Stanley Feld M.D.,FACP,MACE
He has also developed the skill of being intrinsically motivated.
“Intrinsic motivation refers to motivation that is driven by an interest or enjoyment in the task itself, and exists within the individual rather than relying on any external pressure.”
Brad illustrated this ability during a recent presentation.
“Tonight, I’ll spend about 90 minutes talking to y’all. I’m doing it because I enjoy it and I learn from it. While I hope, it is useful to you, that’s not the reason I’m doing it. While I hope you have fun, learn something, and enjoy our time together, I won’t feel better or worse if you do. In fact, since my goal is to learn from everything I do, I’d much rather you give me feedback about things you think could have improved our 90 minutes together.”
This is an excellent explanation of intrinsic motivation. Our culture drives us to seek the approval of others. I believe when a person is centered he does things for his interest which in turn will result in benefiting others.
“I then went on to explain that I’m motivated by learning. I’ve decided to spend my entire professional life learning about entrepreneurship and have decided that my laboratory is “creating and helping build software and Internet companies.”
“ I derive enormous personal pleasure from the act of working with entrepreneurs, helping create companies, and learning from the successes and failures.”
Brad is very generous with his time and energy. He loves to teach and share his successes and failures with others. I have always felt that teaching enables you to learn and get more than you give.
Brad illustrated this point in a recent blog.
“It’s a good example of giving more than you get and letting the universe do its thing. Gary DiGrazia, the CEO of Mindjamz, emailed me with some questions about his startup. I didn’t know Gary but as is my habit I gave him some quick feedback. We went back and forth a few times and then he told me that he helps produce the KRON 4 Weekend Morning News show and asked if I wanted to do an interview about Do More Faster on it. Um – duh – yeah! Two weeks later we tape an interview which just aired.”
About four years ago, David Cohen came to Brad with the idea to teach startup entrepreneurs how to run their companies by developing a mentorship program in Boulder. Boulder entrepreneurs would teach these start-ups how to become successful.
Brad and I were in Las Vegas during one of our father son weekends when he explained the concept to me. I thought it was a brilliant idea. Colleges and universities do not provide this kind of opportunity.
He did not know how many applications he would receive or how many companies they would take. Brad and David received over 300 applications. They decided they could handle 10 companies. TechStars would fund these companies in order for them to live in Boulder for 3 months for a small percentage of the business. During those 3 months, TechStars would provide the selected entrepreneurs with intensive mentorship, a startup community and an opportunity to pitch their product to venture capitalists and angel investors.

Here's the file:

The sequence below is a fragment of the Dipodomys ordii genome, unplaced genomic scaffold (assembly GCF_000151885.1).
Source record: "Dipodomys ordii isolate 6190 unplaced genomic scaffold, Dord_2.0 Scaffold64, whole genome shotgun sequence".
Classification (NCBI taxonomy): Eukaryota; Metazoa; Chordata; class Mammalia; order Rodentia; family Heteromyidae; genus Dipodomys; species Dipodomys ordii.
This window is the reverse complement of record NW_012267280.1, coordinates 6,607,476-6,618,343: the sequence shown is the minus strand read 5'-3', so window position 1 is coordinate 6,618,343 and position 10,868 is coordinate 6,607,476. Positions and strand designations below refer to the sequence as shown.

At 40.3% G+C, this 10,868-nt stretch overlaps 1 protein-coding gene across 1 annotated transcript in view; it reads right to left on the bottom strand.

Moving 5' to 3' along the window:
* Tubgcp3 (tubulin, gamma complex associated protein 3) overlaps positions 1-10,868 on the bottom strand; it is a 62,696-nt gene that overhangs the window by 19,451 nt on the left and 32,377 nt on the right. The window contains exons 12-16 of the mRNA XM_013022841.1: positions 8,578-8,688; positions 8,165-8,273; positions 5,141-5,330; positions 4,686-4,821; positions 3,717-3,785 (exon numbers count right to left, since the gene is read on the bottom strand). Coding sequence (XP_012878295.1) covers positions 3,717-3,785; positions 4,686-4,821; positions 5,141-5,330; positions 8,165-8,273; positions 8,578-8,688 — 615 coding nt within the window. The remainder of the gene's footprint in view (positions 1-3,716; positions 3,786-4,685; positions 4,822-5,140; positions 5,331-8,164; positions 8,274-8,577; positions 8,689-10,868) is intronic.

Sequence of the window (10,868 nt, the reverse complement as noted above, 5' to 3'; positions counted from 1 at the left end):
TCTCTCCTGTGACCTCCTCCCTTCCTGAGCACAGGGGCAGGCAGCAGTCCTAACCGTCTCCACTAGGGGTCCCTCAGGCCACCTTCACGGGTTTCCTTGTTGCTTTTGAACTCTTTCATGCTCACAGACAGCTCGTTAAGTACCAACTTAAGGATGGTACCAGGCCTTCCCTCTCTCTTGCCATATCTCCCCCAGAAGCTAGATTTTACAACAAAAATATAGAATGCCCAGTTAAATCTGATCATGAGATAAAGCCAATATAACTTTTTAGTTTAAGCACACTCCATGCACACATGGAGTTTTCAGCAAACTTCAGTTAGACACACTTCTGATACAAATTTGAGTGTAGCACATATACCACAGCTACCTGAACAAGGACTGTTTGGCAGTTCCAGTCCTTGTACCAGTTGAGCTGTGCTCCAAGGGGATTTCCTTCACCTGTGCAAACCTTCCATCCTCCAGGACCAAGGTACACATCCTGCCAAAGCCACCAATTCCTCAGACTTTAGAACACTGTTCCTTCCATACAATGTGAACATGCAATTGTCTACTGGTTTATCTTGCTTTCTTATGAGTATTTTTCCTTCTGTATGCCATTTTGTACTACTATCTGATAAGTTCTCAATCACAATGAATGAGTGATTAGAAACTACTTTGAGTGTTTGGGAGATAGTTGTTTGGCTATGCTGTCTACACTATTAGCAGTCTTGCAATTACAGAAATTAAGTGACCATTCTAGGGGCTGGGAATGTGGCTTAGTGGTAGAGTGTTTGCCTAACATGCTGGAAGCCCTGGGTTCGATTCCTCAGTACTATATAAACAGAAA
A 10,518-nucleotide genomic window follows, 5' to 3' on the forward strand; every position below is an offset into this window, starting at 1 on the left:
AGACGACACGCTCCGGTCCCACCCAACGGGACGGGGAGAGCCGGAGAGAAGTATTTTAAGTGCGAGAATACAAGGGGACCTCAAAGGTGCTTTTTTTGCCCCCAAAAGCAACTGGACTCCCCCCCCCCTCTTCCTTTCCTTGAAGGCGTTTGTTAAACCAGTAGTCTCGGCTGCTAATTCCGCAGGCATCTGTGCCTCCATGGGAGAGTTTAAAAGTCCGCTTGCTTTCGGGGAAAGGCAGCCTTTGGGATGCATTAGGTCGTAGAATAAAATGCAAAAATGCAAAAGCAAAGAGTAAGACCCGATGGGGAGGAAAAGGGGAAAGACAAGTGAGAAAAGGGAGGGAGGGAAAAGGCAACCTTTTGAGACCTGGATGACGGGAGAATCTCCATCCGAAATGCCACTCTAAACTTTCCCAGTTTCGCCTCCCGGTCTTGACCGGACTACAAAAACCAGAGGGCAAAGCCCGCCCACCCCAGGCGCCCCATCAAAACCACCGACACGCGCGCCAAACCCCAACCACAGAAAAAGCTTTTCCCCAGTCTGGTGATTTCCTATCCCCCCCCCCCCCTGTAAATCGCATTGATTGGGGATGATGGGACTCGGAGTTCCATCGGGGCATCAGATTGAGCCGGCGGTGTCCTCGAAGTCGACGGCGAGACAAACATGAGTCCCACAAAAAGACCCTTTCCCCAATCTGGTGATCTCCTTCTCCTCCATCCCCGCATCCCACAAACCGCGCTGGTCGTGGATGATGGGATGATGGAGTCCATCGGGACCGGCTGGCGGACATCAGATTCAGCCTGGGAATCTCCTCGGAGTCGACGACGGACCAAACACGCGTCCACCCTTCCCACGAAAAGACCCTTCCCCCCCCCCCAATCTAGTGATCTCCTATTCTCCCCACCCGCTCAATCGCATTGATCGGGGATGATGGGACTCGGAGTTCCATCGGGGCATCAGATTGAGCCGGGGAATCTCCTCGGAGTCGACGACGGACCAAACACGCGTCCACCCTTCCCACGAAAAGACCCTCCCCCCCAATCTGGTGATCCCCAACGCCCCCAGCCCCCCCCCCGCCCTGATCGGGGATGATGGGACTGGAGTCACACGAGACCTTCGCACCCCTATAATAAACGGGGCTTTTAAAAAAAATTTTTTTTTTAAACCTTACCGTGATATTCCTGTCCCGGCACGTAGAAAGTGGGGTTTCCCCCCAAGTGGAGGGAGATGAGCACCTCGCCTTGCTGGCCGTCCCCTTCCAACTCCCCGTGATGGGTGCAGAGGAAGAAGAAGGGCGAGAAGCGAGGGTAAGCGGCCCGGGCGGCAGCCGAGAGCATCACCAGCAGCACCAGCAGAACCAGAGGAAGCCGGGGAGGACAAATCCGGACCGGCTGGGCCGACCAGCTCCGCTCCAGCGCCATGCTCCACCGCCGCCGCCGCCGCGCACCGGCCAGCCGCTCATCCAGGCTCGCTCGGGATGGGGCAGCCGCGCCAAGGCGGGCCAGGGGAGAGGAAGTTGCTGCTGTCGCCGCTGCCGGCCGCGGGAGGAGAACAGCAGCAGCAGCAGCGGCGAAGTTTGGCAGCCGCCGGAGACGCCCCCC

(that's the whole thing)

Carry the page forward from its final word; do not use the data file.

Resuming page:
On a visit to Boulder in June, I went to TechStars and asked each participant to describe the vision of their company to me. Some could and some stumbled.
In August, I revisited each company and stayed for Demonstration Day. It was a day in which each company made a 12 minute presentation about their company to venture capitalists and angel investors in a quest for funding at the next stage of their company’s development. Start-ups are forever seeking funding. Brad invited venture capitalists and angel investors from all over the country to come to Demonstration Day. At least 350 people showed up.
The difference in professionalism during their Demonstration Day presentations was amazing.
I knew Brad had something big going on here. He did not stop there. In time, Brad and David started a TechStars program in Boston, then Seattle and recently announced a New York City site.
David and Brad gained a lot of insight from the experiences of both the start-up companies and mentors. They decided to write a book about their experiences as well those of the start-up companies and mentors.
“Do More Faster” is a must read for start-up entrepreneurs as well as entrepreneurs, angel investors and venture capitalists.
It is also a must read for anyone who wants to be innovative.
It provides a template for the components of innovative thinking. It teaches us how successful mentors and start-up companies learn to problem solve. These lessons are useful for anyone.
“When I reflect on the process of writing this book, I realized that I accomplished several goals at the same time that are all related to my lifetime commitment to continually learn, with a specific focus on entrepreneurship. At the most obvious level, I learned what it took to write a book and become a published author. But the process of writing the book gave me a lot of time to reflect on what it takes to create a new company, the attributes of a successful entrepreneur and how entrepreneurial communities work.
While we originally envisioned that “Do More Faster” would target first-time entrepreneurs, now that it’s finished we are hopeful that it is valuable for any entrepreneur, investor, and early employee of a startup.”
“Do More Faster” will be a best seller. Be sure to read the customer reviews on Amazon.com.